Sports editor

Les Winkeler is sports editor and outdoors writer for The Southern Illinoisan.

I’m a softie. I’ll admit it.

A tear welled in my eye, a lump formed in my throat Sunday afternoon was Tiger Woods tapped in the bogey putt that made him the 2019 Masters champion.

The putt secured Woods’ first major championship in 11 years. The victory capped a great redemption story. Watching Woods overcome his personal and physical issues to earn his fifth Green Jacket … well, it’s why many of us find athletic competition worthwhile.

The reaction on social media was both immediate, and if you can believe it, totally out of context.

Depending on whether a Tweet’s author was a Tiger fan or someone who dislikes golf, Wood’s victory was either the greatest sporting moment of all time, or insignificant.

Neither is the case.

Woods’ victory was momentous. But, it wouldn’t register in my Top 10 all-time sports moments. A better case could be made for Tiger’s first Masters title in 1997.

Personally, I’ve been ambivalent about Tiger most of his career.

I loved the young Tiger of the mid-90s. The Greatest of All Time arguments get tiresome. Tiger definitely belongs in that mix, but I think a better case can be made that Woods is the most impactful golfer of all time.

Golf was even more Caucasian in the mid-1990s than it is now. In the early days of his career Tiger won championships at venues that wouldn’t have allowed him on the course just a few years earlier. While the PGA is still predominately white, Tiger’s presence altered attitudes around the game.

Tiger changed the look of the game in other ways.

The stereotype of a beer-bellied, cigarette huffing golfer is ancient history thanks to Tiger. Today’s players are cut, more likely to be found in the gym after a round than at the 19th hole. Woods brought a rare combination of athleticism, strength, distance and touch to the game. Courses were re-designed in an attempt to Tiger-proof them.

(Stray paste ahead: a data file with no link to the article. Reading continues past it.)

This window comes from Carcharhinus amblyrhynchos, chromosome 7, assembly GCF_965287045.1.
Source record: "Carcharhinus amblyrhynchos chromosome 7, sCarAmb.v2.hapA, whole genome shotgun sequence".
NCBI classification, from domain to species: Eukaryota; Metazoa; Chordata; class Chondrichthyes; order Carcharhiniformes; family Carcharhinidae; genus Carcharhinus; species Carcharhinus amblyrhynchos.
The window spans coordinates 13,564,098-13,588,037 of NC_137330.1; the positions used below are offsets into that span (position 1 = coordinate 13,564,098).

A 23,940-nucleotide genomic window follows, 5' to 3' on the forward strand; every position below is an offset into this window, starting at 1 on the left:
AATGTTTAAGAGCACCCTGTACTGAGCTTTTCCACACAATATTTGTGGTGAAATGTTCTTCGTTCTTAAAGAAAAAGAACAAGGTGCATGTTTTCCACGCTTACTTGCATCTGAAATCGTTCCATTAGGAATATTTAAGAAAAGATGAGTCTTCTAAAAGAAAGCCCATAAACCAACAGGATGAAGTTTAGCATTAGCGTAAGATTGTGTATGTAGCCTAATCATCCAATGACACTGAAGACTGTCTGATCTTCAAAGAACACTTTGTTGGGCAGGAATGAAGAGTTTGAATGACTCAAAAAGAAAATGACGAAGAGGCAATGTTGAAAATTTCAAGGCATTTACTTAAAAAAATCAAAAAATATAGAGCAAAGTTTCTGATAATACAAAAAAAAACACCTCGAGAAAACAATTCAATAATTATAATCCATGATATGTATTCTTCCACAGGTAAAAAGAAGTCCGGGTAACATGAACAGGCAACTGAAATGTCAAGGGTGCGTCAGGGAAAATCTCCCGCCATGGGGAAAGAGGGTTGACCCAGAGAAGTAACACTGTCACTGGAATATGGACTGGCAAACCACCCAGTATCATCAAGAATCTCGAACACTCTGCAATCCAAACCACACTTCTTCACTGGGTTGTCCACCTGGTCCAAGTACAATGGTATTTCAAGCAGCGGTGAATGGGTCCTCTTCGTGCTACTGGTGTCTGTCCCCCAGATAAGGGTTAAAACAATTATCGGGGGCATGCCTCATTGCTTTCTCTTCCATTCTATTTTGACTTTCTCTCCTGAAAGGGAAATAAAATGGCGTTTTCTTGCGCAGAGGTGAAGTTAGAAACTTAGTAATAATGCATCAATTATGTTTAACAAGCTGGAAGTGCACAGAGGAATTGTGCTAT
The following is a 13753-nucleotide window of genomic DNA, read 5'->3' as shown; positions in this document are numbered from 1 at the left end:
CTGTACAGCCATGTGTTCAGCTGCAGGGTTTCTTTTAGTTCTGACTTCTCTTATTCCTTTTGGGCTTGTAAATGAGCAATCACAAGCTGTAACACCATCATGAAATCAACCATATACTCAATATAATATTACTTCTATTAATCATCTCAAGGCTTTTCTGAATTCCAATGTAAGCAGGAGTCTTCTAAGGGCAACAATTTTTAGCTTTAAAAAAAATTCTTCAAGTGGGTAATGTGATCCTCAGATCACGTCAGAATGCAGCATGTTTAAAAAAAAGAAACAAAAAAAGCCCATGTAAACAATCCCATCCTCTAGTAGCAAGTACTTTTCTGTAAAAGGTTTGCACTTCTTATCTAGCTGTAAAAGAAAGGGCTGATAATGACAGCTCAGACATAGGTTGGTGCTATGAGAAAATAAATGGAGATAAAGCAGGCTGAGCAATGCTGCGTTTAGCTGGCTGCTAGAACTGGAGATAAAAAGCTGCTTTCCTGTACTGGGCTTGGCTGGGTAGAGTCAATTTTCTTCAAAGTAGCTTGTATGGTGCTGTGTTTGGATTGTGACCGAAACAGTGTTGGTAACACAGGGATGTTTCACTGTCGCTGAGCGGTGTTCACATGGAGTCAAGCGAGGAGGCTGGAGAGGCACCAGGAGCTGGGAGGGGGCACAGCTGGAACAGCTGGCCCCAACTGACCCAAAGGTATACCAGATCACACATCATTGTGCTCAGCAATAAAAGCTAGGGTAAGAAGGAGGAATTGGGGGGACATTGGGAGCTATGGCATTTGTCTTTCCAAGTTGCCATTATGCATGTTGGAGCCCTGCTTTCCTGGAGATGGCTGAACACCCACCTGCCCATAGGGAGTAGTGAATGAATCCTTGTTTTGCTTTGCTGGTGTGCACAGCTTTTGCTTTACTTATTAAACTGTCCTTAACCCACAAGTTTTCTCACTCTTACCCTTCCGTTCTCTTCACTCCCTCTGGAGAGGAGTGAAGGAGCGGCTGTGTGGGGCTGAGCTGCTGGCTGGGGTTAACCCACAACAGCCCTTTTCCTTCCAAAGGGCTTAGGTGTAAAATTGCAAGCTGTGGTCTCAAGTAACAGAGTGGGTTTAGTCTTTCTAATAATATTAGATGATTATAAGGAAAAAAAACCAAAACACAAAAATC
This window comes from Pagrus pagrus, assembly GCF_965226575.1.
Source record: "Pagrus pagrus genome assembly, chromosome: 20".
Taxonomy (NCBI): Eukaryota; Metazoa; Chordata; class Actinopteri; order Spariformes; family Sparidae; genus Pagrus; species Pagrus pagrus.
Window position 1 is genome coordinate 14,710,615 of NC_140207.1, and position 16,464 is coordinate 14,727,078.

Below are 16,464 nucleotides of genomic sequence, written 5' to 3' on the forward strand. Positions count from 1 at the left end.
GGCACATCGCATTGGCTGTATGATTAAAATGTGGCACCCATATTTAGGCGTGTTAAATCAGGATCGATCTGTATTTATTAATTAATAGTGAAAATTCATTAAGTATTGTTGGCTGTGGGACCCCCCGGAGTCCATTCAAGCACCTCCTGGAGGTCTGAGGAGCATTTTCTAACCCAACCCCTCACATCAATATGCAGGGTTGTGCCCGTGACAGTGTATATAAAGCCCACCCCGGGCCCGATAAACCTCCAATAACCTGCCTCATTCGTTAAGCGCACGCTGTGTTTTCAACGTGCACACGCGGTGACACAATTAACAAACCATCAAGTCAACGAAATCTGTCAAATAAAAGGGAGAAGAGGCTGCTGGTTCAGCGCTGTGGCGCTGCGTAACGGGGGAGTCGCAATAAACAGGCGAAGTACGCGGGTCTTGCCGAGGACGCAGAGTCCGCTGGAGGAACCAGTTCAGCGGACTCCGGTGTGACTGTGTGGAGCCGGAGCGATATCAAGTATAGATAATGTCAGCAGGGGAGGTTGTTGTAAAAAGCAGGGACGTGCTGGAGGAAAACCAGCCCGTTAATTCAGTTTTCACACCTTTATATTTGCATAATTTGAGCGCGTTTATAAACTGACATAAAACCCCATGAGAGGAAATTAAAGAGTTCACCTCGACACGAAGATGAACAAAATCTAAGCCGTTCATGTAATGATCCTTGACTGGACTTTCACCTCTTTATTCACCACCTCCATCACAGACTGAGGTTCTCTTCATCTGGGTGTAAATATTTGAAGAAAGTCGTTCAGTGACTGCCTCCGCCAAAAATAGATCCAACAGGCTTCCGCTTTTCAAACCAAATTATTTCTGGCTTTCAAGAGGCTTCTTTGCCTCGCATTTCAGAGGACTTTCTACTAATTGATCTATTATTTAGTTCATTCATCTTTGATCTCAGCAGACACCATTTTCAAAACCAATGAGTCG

But, in my opinion, his best quality on the course was his steely determination, his unflappable focus. During the height of Tiger’s dominance, it just felt different watching a tournament when Woods was on the leaderboard.

Yet, like many fans, I’ve had an ambivalent attitude toward Woods, as fans tend to do with dominant players.

I was all about the young Tiger, shaking up the stodgy golf world a couple decades ago. For a couple years, it was fun to watch Tiger, the kid, bringing courses and tour veterans to their knees. It was fun to root for him.

But, then, his dominance was so profound.

It got to the point that I’d root for Tiger to be in the hunt, but hoped that someone, anyone, would edge him for a championship.

Of course, then came the well-documented fall from grace. Tiger experienced very public family issues, a DUI arrest and physical maladies with his knee and back. There were a couple ill-fated comeback attempts that left most of us believing that the Tiger-era was truly over.

Then, Sunday, Tiger won again. It wasn’t exactly classic Tiger. He wasn’t perfect down the stretch, although his approach shot on 15 and his tee shot on 16 were classic moments, but Woods failed to break with the tournament on the line.

Yup, a tear rolled down my cheek as that Nike golf ball disappeared into the hole at Augusta’s 18th hole.

As for the future? From one old guy to another, I hope Tiger tears it up for several more years.

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LES WINKELER is the sports editor for The Southern Illinoisan. Contact him at les.winkeler@thesouthern.com, or call 618-351-5088 / On Twitter @LesWinkeler.


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